A graphical way of representing confidence intervals in cost-effectiveness analysis or cost-utility analysis. Confidence ellipses show where a specified percentage (such as 95 per cent) of the data in a scatter plot will lie. Consider a health care technology that is costlier but also more effective than its comparator, so that we are in the north east quadrant of the cost-effectiveness plane shown in the figure. The slope of rays such as a' and b' shows the incremental cost-effectiveness ratio (AC/AE) of the technology under investigation relative to an alternative (control). The steeper the ray, the greater the marginal cost per marginal gain in output compared with the comparator. The upper and lower confidence limits of incremental cost are plotted against the upper and lower confidence limits of the effectiveness measure in the form of an ellipse (inside the confidence box). Rays a' and b' are the outer limits of the confidence interval (usually 95 per cent) and will lie within the rays defined by the corners of the confidence box. Confidence ellipses are visual indicators of correlation: they are stretched out from south west to north east if there is a positive covariance between AC and AE. The confidence ellipse is more circular when two variables are uncorrelated. Cf. Confidence Box.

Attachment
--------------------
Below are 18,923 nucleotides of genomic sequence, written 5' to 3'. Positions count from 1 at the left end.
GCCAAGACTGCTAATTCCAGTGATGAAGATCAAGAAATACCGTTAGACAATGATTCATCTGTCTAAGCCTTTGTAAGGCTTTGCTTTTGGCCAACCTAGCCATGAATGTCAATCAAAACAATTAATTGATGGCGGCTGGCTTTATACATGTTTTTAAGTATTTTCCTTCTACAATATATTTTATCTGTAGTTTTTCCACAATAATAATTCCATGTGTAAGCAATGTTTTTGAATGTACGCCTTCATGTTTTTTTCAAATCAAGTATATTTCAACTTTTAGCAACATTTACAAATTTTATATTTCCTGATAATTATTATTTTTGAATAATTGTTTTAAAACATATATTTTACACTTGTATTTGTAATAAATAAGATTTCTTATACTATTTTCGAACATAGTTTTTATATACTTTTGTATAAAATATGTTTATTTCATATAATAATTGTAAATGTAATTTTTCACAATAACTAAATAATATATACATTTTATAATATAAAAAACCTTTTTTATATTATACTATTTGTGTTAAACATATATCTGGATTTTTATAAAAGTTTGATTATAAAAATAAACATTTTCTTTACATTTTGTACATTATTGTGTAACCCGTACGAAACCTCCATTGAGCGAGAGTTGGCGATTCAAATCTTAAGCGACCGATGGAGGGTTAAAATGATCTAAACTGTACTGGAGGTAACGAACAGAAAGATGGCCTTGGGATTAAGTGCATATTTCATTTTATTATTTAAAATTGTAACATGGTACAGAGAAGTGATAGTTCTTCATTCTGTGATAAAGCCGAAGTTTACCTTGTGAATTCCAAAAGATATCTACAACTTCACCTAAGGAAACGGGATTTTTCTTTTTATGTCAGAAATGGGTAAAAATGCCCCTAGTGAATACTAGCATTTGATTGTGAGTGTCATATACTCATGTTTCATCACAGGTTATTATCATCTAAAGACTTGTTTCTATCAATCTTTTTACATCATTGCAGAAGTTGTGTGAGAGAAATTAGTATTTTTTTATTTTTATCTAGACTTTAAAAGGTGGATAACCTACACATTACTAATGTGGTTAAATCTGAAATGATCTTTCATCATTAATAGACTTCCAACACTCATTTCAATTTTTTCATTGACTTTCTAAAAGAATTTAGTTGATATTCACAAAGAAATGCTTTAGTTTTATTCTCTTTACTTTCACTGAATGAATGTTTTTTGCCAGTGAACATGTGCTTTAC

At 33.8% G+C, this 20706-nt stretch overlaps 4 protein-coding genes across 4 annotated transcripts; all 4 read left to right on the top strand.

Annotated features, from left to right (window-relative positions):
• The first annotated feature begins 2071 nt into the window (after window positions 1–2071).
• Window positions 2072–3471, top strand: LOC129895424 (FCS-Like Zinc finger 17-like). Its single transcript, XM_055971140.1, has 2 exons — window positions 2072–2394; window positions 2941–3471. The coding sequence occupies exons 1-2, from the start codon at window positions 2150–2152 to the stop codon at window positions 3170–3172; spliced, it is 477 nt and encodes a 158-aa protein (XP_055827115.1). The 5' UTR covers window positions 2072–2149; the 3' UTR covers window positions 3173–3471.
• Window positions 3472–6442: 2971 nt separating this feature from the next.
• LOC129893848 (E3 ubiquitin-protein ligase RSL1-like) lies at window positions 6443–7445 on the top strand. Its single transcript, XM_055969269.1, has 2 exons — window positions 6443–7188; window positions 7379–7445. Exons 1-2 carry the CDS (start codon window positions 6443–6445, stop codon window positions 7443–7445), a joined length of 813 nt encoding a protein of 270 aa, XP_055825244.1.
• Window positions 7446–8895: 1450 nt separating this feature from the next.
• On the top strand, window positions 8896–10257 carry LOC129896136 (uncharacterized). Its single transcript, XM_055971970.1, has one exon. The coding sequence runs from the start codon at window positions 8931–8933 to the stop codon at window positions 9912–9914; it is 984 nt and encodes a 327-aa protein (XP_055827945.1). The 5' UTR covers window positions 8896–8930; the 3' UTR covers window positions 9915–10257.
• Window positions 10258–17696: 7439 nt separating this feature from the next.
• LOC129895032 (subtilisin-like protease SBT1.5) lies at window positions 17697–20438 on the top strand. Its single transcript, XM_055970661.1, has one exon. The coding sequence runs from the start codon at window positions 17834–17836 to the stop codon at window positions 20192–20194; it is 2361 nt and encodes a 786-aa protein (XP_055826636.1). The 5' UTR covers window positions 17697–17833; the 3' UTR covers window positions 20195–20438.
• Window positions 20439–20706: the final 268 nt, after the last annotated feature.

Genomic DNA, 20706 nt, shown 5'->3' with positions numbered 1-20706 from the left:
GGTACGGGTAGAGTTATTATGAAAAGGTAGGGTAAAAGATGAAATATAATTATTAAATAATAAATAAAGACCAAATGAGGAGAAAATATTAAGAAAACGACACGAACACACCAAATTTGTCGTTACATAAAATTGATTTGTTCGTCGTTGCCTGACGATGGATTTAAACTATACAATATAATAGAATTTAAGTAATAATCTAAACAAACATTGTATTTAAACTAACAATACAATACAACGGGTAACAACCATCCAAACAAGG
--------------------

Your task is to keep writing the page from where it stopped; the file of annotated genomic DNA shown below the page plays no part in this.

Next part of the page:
Same (roughly speaking) as confidence ellipse.
The range of values within which a population parameter such as the population mean or variance is expected to lie with a given degree of confidence. The convention is to set the 'confidence' level at 95 per cent, in the (frequentist) sense that, with repeated sampling, there is a 95 per cent chance that the true parameter value lies within that range.
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